João Maria Gusmão & Pedro Paiva
Third man argument
Apr 12th – Jun 8th, 2013
Sies + Höke, Düsseldorf
A text by João Maria Gusmão + Pedro Paiva
When we stopped filming, the old woman went crazy. We’d asked the drunken couple to dance a bit in front of the camera. Why did they give me this man, if I had my way, I’d have another, she turned to face us, opened her eyes wide, waved her hands in the air and in a lewd gesture grabbed the brightly printed cloth between her legs, put her hand on her crotch and shouted that she was on fire, on fire in there, and with that she started to dance by herself and arse into our trousers, I want a white man to get myself a mulatto, give me a white man and I’ll make a mulatto. Behind her, Zebndequias was explaining to Pedro, drinking alcohol every day doesn’t hurt you, drinking every day doesn’t hurt you, how many languages do you speak, parlez-vous français? Ich spreche 27 Sprachen, dialects and whatever; Ich spreche 27 Sprachen, drinking every day doesn’t hurt you, unless you overdo it, not every day, if you drink too much water, you die, a lot of water’s a bad thing, it’s like laughing, if you laugh too much you can fall over and hit your head on the ground, and die, but drinking every day is good. The old woman sang, panting for breath, she opened her eyes, give me fire or money.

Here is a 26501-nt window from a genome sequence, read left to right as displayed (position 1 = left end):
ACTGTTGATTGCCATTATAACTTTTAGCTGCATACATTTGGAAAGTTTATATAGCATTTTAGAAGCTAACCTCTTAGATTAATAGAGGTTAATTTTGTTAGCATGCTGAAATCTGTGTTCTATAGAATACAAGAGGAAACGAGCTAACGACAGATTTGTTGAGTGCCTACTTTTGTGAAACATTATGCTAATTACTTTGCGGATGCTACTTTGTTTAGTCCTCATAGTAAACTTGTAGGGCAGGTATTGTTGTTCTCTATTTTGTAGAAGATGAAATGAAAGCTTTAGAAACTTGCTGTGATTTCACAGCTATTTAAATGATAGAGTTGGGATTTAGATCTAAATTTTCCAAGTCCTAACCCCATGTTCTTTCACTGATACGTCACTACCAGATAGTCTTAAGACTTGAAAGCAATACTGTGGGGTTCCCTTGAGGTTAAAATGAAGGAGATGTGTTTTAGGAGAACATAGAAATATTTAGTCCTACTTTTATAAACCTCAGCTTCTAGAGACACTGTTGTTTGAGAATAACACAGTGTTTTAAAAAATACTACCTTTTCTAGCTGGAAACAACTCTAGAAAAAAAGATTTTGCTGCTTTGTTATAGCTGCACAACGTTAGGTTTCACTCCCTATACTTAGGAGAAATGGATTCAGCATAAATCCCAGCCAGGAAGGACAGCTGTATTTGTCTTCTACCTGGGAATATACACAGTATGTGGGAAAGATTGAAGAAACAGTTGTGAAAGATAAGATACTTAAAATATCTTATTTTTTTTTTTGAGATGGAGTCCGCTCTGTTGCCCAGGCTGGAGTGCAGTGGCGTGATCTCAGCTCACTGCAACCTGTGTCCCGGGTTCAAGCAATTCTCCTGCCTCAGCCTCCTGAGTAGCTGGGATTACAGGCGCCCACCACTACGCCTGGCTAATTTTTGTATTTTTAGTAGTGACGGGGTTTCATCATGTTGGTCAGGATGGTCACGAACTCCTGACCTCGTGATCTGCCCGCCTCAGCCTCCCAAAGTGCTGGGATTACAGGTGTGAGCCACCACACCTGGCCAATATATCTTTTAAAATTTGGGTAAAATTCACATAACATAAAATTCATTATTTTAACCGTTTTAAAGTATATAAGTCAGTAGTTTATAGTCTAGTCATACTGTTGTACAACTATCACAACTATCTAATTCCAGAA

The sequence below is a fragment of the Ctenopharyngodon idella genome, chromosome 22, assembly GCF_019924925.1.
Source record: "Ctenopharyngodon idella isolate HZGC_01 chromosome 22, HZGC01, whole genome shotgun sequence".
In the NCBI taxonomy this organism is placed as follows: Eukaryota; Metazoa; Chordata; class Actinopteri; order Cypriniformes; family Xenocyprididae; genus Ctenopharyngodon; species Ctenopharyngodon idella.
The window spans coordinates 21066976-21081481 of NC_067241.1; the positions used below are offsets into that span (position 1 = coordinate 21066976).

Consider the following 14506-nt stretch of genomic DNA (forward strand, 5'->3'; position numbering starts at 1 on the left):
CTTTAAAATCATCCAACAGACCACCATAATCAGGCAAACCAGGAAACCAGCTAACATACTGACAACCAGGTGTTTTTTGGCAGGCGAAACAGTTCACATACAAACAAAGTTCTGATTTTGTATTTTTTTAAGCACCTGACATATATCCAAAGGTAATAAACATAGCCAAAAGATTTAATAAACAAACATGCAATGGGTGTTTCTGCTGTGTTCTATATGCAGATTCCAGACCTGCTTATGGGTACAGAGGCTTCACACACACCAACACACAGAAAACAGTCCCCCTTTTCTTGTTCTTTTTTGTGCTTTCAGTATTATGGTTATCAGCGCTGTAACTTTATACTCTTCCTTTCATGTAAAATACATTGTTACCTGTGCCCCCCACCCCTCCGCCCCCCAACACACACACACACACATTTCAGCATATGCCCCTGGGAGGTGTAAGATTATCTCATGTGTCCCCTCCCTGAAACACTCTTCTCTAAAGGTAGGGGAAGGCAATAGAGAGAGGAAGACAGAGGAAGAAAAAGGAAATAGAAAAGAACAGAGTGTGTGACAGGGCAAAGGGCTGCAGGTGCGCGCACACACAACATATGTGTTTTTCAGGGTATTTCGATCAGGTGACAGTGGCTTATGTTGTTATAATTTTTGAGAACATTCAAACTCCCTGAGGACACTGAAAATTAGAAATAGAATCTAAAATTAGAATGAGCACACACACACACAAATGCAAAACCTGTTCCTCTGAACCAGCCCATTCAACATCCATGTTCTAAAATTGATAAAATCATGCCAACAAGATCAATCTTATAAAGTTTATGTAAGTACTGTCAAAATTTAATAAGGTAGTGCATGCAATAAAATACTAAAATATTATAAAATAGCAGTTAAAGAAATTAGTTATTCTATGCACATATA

It was the last day of our stay in Mozambique. We’d seen enough to realize that there’s nothing here to understand. A French woman once told us that a European should be ashamed to go to Africa, it was criminal to return to the scene of colonialism. She was right. There’s always a third man, the colonizer, the colonized and the mulatto. With FRELIMO in power and the armed struggle dating back to ’64, first against the Portuguese rulers, until ’75, and then against RENAMO, in a civil war, until ’92, with a death toll estimated at 1 million, Mozambique looks at first sight as if it escaped unscathed from the worst wounds of colonialism. We asked an albino guy if he could tell any jokes about the Portuguese, he laughed and said, a Portuguese man arrived here in Maputo, couldn’t believe his eyes, and asked a smart and friendly looking native what they called motherfuckers in Mozambique. But sir, we don’t call them, they come from Lisbon of their own accord. And there we were, two motherfuckers in Maputo, 38 years after independence and 20 years after the civil war, the old drunk woman shouting, her eyes irradiating blood and misery, give me a mulatto, give me a mulatto or money, motherfucker. We stayed for a week in the house of a Portuguese man who had settled in the outskirts of Maputo, who one day told us, there’s one thing you have to understand, you don’t need to feel sorry for the blacks, only today I had to give Silva a dressing down, and told him in no uncertain terms, my wife and I give the orders round here, we’re the boss, then the kids, and then the dogs, OK? Say it after me. And Silva repeated, the dogs are the boss, there’s always a third man.